How to customize the Junk Mail filter in the Mail app for Mac
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Junk mail comes in many forms and while some messages are obvious junk, others might not be. If you want to have more control over what the Mail app considers as junk mail on your Mac, here’s how to customize the filter settings.
Junk Mail settings
Open the Mail app on your Mac and then follow these steps:
1) Click Mail from the menu.
2) Select Preferences.
3) Choose Junk Mail in the pop-up window.
On this screen, you have some very basic options for handling your junk mail. Start by making sure the Enable junk mail filtering box is checked.
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Then, decide what to do with messages considered to be junk mail. You can have the emails marked as junk, but leave them in your inbox or have them moved to the Junk mailbox in your Mail app.
The third option is to perform custom actions and this is where you can decide exactly what you consider to be junk mail. If you choose this option, the Advanced button at the bottom will become clickable. Hit the button and start configuring your mail with the settings below.
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Advanced Junk Mail settings
Description: By default the description has the word Junk, but you can change that if you like.
If: The drop-down box next to If lets you pick from Any or All. You’ll want to make this choice first before you start adjusting the conditions. Any means that any one of the conditions you configure will apply whereas All means that every one of the conditions must be met.
Conditions: This is where you will choose the conditions that apply after you pick Any or All. When you click the first drop-down box, you will see many options. So, think about the types of emails you receive that you consider to be junk mail and adjust the conditions accordingly.
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For instance, if you want the Mail app to check for messages that come from people not in your contacts list, choose that condition. Or, if you want it to look at messages not addressed to your full name, pick that one. You can add and remove conditions by using the plus and minus signs to the right of them.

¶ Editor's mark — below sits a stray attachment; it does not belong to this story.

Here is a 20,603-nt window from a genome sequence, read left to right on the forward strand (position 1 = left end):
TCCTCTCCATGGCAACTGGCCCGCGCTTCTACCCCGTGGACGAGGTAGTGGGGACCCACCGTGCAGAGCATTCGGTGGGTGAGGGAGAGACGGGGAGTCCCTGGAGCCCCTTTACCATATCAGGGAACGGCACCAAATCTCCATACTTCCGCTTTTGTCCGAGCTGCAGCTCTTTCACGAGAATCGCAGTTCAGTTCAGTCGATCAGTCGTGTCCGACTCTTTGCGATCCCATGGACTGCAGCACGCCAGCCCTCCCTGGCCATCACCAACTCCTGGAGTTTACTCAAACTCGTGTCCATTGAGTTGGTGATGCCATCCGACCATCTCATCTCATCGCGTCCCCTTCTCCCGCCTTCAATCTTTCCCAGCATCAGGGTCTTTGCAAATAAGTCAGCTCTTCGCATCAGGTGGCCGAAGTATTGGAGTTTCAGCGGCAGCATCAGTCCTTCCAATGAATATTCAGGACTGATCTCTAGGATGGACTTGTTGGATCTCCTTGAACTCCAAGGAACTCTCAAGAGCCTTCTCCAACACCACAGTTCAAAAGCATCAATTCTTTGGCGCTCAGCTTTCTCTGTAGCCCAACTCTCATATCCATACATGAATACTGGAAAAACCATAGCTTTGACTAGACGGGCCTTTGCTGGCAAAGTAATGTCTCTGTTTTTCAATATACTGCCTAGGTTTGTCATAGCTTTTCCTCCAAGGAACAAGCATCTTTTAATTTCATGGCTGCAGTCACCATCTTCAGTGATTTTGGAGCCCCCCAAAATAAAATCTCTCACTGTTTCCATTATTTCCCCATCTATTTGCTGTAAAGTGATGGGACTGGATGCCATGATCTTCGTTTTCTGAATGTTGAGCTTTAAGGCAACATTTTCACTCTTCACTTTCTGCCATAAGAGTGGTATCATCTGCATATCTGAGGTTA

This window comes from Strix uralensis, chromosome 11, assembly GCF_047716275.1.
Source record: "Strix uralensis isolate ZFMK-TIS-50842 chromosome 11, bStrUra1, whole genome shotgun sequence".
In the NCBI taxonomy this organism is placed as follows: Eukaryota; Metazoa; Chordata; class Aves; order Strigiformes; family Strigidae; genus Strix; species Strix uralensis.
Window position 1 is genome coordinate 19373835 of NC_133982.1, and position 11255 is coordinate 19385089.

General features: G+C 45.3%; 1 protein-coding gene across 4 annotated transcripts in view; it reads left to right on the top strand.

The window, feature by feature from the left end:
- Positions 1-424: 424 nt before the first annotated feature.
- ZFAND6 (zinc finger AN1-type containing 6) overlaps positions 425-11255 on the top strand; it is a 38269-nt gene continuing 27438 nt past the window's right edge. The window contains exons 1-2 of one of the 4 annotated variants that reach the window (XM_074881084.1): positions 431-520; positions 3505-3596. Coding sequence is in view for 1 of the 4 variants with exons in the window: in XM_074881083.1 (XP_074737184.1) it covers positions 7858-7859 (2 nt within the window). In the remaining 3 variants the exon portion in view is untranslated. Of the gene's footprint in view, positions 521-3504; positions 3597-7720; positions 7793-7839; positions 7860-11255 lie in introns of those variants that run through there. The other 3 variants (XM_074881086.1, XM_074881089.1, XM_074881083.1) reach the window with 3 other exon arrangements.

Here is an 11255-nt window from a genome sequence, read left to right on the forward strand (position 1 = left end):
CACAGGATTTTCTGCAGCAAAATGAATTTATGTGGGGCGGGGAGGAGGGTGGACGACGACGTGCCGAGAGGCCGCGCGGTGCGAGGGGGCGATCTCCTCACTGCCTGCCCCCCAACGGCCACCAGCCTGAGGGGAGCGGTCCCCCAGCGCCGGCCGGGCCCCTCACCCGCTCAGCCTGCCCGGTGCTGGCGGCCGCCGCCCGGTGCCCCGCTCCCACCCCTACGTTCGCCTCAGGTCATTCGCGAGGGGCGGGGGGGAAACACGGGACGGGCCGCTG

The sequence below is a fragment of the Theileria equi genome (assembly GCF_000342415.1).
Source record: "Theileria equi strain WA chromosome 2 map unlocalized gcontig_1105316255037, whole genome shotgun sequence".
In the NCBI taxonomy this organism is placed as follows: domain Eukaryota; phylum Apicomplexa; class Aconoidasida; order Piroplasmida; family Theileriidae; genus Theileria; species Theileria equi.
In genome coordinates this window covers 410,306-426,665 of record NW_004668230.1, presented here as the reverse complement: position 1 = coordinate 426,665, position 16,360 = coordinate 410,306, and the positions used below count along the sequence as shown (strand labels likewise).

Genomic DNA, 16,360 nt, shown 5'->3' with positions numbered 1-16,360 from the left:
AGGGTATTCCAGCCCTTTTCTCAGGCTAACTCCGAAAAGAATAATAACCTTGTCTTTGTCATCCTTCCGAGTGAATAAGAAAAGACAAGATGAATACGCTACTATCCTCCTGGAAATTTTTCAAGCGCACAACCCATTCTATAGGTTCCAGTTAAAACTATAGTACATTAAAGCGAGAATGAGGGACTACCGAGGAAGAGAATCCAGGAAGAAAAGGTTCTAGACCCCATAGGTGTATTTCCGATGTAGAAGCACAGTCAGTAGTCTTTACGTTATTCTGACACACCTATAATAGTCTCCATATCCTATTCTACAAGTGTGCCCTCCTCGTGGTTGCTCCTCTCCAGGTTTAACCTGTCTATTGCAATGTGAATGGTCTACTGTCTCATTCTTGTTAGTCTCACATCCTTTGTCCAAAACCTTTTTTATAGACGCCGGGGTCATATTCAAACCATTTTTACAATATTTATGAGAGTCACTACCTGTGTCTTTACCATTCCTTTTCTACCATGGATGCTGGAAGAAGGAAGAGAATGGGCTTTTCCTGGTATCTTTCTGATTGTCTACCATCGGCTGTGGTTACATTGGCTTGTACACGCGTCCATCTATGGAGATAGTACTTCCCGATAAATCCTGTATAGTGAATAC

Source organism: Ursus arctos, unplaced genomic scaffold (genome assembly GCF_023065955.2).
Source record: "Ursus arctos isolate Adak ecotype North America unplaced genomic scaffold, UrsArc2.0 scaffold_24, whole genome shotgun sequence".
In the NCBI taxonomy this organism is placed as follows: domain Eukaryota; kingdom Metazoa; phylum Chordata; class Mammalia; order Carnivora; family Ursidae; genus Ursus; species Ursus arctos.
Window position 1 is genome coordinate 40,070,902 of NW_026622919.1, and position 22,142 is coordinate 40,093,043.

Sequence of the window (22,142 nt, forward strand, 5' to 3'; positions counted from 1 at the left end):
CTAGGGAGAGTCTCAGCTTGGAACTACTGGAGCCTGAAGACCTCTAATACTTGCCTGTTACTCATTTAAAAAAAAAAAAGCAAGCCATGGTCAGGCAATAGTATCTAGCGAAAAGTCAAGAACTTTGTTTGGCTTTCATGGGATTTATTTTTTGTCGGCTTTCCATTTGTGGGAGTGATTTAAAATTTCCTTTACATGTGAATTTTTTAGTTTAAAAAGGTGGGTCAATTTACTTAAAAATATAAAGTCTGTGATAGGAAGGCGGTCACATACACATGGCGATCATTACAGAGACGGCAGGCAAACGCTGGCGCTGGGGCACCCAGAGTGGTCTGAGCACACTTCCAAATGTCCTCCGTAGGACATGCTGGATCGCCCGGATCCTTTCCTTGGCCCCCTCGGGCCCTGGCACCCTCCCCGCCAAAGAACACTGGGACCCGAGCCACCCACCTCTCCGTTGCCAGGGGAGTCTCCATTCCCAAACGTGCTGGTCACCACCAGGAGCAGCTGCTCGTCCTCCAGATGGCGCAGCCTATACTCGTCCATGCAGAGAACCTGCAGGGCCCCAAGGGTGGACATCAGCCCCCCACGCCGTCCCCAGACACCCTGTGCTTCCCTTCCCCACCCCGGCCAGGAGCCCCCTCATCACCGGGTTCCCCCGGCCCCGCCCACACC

Let’s say that you want emails that come from anyone and have the word Sale in them to be considered junk. You would do the following:
1) Click one of the plus signs to add a condition.
2) Click the first drop-down box and select Any Recipient.
3) Click the middle drop-down box and select Contains.
4) Click inside the text box on the right and type the word Sale.
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Now this condition you created will apply to messages you receive and the actions you decide next will take place.
Perform the following actions: Here you choose what to do with these junk mail messages. You can pick from options like moving the message, redirecting it, or deleting it. Depending on the item you choose, the next box will change.
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For example, if you choose to move the message, you’ll pick where to move it to in the next box. Or, if you decide to redirect the email, you’ll need to type in where to direct it to in the next box.
Like with the conditions, you can add and remove actions with the plus and minus signs.
When you finish with all of your adjustments on this screen, click OK to save the configurations and return to the main Junk Mail screen.
Now that you are back on the main Junk Mail screen, you can head to the exemptions area. You have three options you can check or uncheck. When any of these are marked, the messages they apply to will be exempt from junk mail filtering.
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So, if you want to keep it simple and remove messages from contacts, previous recipients, or those that use your full name from the filtering, just mark the checkboxes.
Last, you can mark boxes for trusting junk mail headers and filtering junk mail before applying the rules you configure.
If at any point, you want to go back to the default junk mail filtering configuration, click Reset.
Wrapping it up
While the Mail app does a good job at filtering emails it considers to be junk, you can adjust the settings to include more or less filtering rules. And, as you can see, it’s easy to do. Do you configure your own junk mail filters or do you leave it up to the app?
How to Access a Secret Login Console in Mac OS
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Some versions of Mac OS support the ability to login any user account directly to the command line right from the traditional login screen, thereby bypassing the familiar Mac user interface. Instead you’re essentially signing a user directly into the Terminal (a bit like using the ssh client to connect to an SSH server), without having to load the desktop, Finder, WindowServer, or any other frills of the GUI. This can be handy for advanced users who need quick access to the complete command line from a particular user account, but want to skip the complete login and loading of the Mac OS graphical environment. Keep in mind not all versions of system software support this feature however, so it’ll take a bit of discovery to determine which do and which do not.